Wednesday, December 14, 2011

The Wife's Cat.

We just celebrated our 5th Annual Pets with Santa event last Sunday the 5th of December. We have, since the first year Joe and I owned JVC in 2006, done this all day event where my brother, a professional photographer, takes pictures for free, and we invite everyone in for a day of fun, great pictures, open house, and meet and greet the JVC staff.

Of all the things we do all year this is my favorite day! It is the one day everyone is here to celebrate, rejoice, and share the love we all have for our pets, our patients, and our families.
For the third year in a row, my favorite feline patient was here with her mom to share this day. Her name is Rizzy. I met here very early in my career here at JVC. As I think back on those events I am sure it was my first month, or so. I was also about two months out of Vet School, excited, nervous, but chomping at the bit to "save the pet world with my newly minted skills."

I came to JVC with the dual purpose of learning from a great, wise, and seasoned Vet, and to buy his practice after a needed 5 years of “grooming, molding, and preparing” to take the reins from him. Dr. Wilson was a patient, hard-working, intelligent man and I was honored to be allowed the chance to prove myself worthy enough to man the helm of the practice he had built. I was determined and ambitious about this endeavor and new chapter of my life.
But I realized early on that the generation gap between us meant more than “new” vs “old” medicine. It was the difference between who we served. I saw my duty as preserving and protecting the life of my patients and he saw his duty as serving the needs and desires of his clients. It is a subject I grapple with everyday. I have been yelled at, screamed at, demanded of, reported for “unprofessional” demeanor, reported to the Better Business Bureau, and been told a whole lot more than once that “I will never come back here again.” I have learned that it is far easier, and more profitable, to be the communities friend, than an animals’ advocate. I have had heated discussions with just about everyone important in my life about this topic, but I have also learned that I can’t face myself in the mirror everyday than to do this job any other way. If I ever leave veterinary medicine I am sure that it will for this reason. Even though I see people’s love for their pets every single day, the law and society still view pets as possessions, and they are disposable. So I choose to try to live every day by just trying to follow our JVC motto “to always be kind.”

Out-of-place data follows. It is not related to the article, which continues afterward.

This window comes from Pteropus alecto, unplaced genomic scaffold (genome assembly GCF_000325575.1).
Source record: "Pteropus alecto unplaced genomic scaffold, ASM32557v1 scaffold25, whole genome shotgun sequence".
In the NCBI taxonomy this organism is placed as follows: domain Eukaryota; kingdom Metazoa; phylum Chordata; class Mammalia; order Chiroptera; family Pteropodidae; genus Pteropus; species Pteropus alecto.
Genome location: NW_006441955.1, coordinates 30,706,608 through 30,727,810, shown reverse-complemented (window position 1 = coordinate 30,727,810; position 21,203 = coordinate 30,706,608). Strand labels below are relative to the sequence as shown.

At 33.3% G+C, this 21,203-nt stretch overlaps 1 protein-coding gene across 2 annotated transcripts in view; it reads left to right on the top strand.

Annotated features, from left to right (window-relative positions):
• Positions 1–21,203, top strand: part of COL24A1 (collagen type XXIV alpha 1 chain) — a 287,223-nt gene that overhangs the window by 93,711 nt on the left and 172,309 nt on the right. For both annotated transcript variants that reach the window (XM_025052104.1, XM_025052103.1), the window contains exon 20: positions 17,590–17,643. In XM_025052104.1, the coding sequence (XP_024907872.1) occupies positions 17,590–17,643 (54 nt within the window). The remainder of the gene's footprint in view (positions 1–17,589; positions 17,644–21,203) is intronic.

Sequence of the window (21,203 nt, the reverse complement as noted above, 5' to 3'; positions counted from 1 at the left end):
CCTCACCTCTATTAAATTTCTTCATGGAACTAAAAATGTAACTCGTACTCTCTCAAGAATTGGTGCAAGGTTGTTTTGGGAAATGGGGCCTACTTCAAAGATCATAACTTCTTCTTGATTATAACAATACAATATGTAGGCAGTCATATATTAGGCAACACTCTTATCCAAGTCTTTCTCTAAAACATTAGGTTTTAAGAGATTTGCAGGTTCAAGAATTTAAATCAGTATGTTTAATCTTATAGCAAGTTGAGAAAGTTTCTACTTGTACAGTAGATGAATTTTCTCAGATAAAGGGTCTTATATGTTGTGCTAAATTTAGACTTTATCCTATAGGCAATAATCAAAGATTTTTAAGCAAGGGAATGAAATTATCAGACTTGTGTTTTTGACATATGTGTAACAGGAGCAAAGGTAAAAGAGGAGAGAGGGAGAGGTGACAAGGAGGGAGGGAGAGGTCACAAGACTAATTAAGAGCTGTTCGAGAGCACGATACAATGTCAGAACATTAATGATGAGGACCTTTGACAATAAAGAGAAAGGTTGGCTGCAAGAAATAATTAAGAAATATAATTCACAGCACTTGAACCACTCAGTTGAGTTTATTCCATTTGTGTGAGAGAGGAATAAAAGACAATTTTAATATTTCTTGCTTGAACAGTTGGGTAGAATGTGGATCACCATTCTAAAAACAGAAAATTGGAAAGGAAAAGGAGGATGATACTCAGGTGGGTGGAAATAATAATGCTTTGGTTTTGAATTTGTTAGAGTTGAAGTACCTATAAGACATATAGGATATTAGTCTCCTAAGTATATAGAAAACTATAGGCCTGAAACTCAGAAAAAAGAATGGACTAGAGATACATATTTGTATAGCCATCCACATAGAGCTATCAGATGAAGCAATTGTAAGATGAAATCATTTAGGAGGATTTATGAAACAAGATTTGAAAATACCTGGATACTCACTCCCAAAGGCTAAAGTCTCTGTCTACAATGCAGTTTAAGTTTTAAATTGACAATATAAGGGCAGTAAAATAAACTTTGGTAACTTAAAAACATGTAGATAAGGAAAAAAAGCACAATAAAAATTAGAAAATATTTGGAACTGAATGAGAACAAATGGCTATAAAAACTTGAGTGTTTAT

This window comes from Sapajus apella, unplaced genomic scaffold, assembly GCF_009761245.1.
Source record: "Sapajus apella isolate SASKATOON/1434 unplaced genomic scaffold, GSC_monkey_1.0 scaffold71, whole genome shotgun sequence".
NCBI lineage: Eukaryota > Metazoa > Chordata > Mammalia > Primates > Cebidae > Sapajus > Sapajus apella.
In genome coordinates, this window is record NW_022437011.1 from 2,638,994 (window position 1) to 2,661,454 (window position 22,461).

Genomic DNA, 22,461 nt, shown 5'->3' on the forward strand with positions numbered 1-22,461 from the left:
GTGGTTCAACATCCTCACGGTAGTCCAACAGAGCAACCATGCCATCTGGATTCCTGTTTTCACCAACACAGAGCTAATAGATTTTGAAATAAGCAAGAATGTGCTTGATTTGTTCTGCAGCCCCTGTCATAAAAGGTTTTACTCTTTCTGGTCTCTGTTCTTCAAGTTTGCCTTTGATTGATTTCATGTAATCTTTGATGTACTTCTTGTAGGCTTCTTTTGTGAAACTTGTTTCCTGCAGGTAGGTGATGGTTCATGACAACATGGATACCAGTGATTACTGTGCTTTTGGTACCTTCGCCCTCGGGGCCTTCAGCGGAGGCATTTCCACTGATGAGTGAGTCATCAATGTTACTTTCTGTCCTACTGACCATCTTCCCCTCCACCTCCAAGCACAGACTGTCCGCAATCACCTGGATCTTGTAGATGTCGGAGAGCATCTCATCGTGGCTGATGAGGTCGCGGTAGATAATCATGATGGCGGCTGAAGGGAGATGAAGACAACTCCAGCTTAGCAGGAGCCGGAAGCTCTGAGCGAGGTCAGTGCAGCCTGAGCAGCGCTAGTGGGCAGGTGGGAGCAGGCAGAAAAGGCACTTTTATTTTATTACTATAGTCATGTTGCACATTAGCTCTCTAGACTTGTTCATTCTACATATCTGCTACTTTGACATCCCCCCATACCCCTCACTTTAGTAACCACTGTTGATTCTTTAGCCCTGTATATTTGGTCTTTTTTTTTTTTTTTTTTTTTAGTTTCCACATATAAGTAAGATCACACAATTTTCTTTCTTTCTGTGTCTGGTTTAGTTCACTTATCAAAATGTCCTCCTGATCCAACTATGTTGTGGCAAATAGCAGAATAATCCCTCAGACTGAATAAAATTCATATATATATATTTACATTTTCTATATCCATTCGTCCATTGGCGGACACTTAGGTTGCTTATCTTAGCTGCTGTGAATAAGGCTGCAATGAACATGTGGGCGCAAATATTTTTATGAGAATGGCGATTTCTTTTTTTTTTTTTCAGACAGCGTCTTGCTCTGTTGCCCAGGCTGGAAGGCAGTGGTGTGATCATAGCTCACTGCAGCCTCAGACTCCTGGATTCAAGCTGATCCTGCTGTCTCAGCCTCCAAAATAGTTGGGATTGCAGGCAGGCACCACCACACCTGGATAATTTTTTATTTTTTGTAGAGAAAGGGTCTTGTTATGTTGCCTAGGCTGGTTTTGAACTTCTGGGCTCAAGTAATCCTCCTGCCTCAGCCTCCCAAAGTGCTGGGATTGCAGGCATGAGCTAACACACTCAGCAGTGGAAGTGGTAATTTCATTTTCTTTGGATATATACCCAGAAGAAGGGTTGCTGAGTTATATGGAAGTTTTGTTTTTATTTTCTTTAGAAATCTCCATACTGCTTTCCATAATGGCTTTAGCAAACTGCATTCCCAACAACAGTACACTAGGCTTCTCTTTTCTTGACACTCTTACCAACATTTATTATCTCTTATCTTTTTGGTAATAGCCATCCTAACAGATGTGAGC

OK, back to Rizzy: I first met her way back in the early days of being at JVC. She was a patient of Dr. Wilson’s because her parents were long time clients and the owners of the local household dry goods store, (did I mention that Jarrettsville is a small town)? Anyway, I came into the surgery area one afternoon and saw a sedated white and black tabby cat lying on the surgery table. I asked Dr. Wilson what he was doing because it looked like this cat was being prepped for surgery but he wasn’t yet scrubbed in. He said that the cat had just been brought in because she was run over by her owner in their driveway. He went on to explain that he didn’t think the owners were going to pursue any further treatment for her because she was the owners ex-wife’s cat, and that the new wife wasn’t too fond of her. He told me that if the prognosis for her wasn’t good for her based on the extent of her injuries, then the owner's didn’t want to pursue any further treatment. I looked at the x-rays and the cats leg and thought, “Well, Thank Goodness! A broken leg isn’t life-threatening.” Dr. Wilson was more concerned about whether the owners wanted this cat, than whether the cat could survive the impact with the rear tire.